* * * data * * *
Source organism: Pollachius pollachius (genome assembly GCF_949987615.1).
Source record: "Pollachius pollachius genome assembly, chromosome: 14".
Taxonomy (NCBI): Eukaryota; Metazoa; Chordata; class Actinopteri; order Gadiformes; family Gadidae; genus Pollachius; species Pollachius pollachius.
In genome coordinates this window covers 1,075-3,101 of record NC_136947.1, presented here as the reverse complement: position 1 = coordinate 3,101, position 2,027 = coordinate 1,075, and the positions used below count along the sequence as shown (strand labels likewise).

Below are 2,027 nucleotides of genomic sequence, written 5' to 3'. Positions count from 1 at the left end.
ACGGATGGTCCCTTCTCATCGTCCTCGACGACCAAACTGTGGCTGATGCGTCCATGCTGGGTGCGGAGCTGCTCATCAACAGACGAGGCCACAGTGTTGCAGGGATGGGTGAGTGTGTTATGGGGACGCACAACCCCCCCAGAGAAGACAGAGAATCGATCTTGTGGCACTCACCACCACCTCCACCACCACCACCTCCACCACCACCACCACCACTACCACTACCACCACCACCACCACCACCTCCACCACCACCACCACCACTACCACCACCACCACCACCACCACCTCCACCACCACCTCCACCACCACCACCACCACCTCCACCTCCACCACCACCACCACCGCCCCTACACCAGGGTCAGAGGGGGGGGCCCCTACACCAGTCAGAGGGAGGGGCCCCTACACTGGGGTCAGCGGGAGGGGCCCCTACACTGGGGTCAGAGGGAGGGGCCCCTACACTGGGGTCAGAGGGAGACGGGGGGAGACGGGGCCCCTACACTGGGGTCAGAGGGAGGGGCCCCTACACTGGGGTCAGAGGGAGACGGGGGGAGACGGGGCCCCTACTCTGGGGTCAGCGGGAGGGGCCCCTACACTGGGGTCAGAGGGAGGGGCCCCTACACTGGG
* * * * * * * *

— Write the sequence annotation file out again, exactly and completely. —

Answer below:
Source organism: Pollachius pollachius (genome assembly GCF_949987615.1).
Source record: "Pollachius pollachius genome assembly, chromosome: 14".
Taxonomy (NCBI): Eukaryota; Metazoa; Chordata; class Actinopteri; order Gadiformes; family Gadidae; genus Pollachius; species Pollachius pollachius.
In genome coordinates this window covers 1,075-3,101 of record NC_136947.1, presented here as the reverse complement: position 1 = coordinate 3,101, position 2,027 = coordinate 1,075, and the positions used below count along the sequence as shown (strand labels likewise).

Below are 2,027 nucleotides of genomic sequence, written 5' to 3'. Positions count from 1 at the left end.
ACGGATGGTCCCTTCTCATCGTCCTCGACGACCAAACTGTGGCTGATGCGTCCATGCTGGGTGCGGAGCTGCTCATCAACAGACGAGGCCACAGTGTTGCAGGGATGGGTGAGTGTGTTATGGGGACGCACAACCCCCCCAGAGAAGACAGAGAATCGATCTTGTGGCACTCACCACCACCTCCACCACCACCACCTCCACCACCACCACCACCACTACCACTACCACCACCACCACCACCACCTCCACCACCACCACCACCACTACCACCACCACCACCACCACCACCTCCACCACCACCTCCACCACCACCACCACCACCTCCACCTCCACCACCACCACCACCGCCCCTACACCAGGGTCAGAGGGGGGGGCCCCTACACCAGTCAGAGGGAGGGGCCCCTACACTGGGGTCAGCGGGAGGGGCCCCTACACTGGGGTCAGAGGGAGGGGCCCCTACACTGGGGTCAGAGGGAGACGGGGGGAGACGGGGCCCCTACACTGGGGTCAGAGGGAGGGGCCCCTACACTGGGGTCAGAGGGAGACGGGGGGAGACGGGGCCCCTACTCTGGGGTCAGCGGGAGGGGCCCCTACACTGGGGTCAGAGGGAGGGGCCCCTACACTGGG